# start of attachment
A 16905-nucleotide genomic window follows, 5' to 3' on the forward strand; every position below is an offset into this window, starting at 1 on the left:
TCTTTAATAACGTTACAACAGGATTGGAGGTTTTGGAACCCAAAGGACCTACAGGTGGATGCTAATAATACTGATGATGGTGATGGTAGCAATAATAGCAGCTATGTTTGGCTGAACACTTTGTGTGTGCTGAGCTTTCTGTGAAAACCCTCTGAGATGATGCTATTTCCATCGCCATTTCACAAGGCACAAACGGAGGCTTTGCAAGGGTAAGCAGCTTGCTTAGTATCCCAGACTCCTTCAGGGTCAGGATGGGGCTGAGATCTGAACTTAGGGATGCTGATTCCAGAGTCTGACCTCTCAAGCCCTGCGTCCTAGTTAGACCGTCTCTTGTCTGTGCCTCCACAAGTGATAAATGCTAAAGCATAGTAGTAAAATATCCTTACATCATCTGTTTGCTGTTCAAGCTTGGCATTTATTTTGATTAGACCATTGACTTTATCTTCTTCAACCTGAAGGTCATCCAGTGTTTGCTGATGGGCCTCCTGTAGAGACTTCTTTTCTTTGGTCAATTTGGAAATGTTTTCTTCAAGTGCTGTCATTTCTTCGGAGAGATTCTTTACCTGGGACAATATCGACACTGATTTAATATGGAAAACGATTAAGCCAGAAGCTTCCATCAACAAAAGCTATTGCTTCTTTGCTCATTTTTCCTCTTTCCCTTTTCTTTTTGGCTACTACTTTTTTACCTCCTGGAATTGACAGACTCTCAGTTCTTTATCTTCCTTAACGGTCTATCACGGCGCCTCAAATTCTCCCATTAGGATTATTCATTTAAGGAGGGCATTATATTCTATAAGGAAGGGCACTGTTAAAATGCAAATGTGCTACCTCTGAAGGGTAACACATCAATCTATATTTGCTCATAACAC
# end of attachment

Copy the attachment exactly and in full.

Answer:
A 16905-nucleotide genomic window follows, 5' to 3' on the forward strand; every position below is an offset into this window, starting at 1 on the left:
TCTTTAATAACGTTACAACAGGATTGGAGGTTTTGGAACCCAAAGGACCTACAGGTGGATGCTAATAATACTGATGATGGTGATGGTAGCAATAATAGCAGCTATGTTTGGCTGAACACTTTGTGTGTGCTGAGCTTTCTGTGAAAACCCTCTGAGATGATGCTATTTCCATCGCCATTTCACAAGGCACAAACGGAGGCTTTGCAAGGGTAAGCAGCTTGCTTAGTATCCCAGACTCCTTCAGGGTCAGGATGGGGCTGAGATCTGAACTTAGGGATGCTGATTCCAGAGTCTGACCTCTCAAGCCCTGCGTCCTAGTTAGACCGTCTCTTGTCTGTGCCTCCACAAGTGATAAATGCTAAAGCATAGTAGTAAAATATCCTTACATCATCTGTTTGCTGTTCAAGCTTGGCATTTATTTTGATTAGACCATTGACTTTATCTTCTTCAACCTGAAGGTCATCCAGTGTTTGCTGATGGGCCTCCTGTAGAGACTTCTTTTCTTTGGTCAATTTGGAAATGTTTTCTTCAAGTGCTGTCATTTCTTCGGAGAGATTCTTTACCTGGGACAATATCGACACTGATTTAATATGGAAAACGATTAAGCCAGAAGCTTCCATCAACAAAAGCTATTGCTTCTTTGCTCATTTTTCCTCTTTCCCTTTTCTTTTTGGCTACTACTTTTTTACCTCCTGGAATTGACAGACTCTCAGTTCTTTATCTTCCTTAACGGTCTATCACGGCGCCTCAAATTCTCCCATTAGGATTATTCATTTAAGGAGGGCATTATATTCTATAAGGAAGGGCACTGTTAAAATGCAAATGTGCTACCTCTGAAGGGTAACACATCAATCTATATTTGCTCATAACAC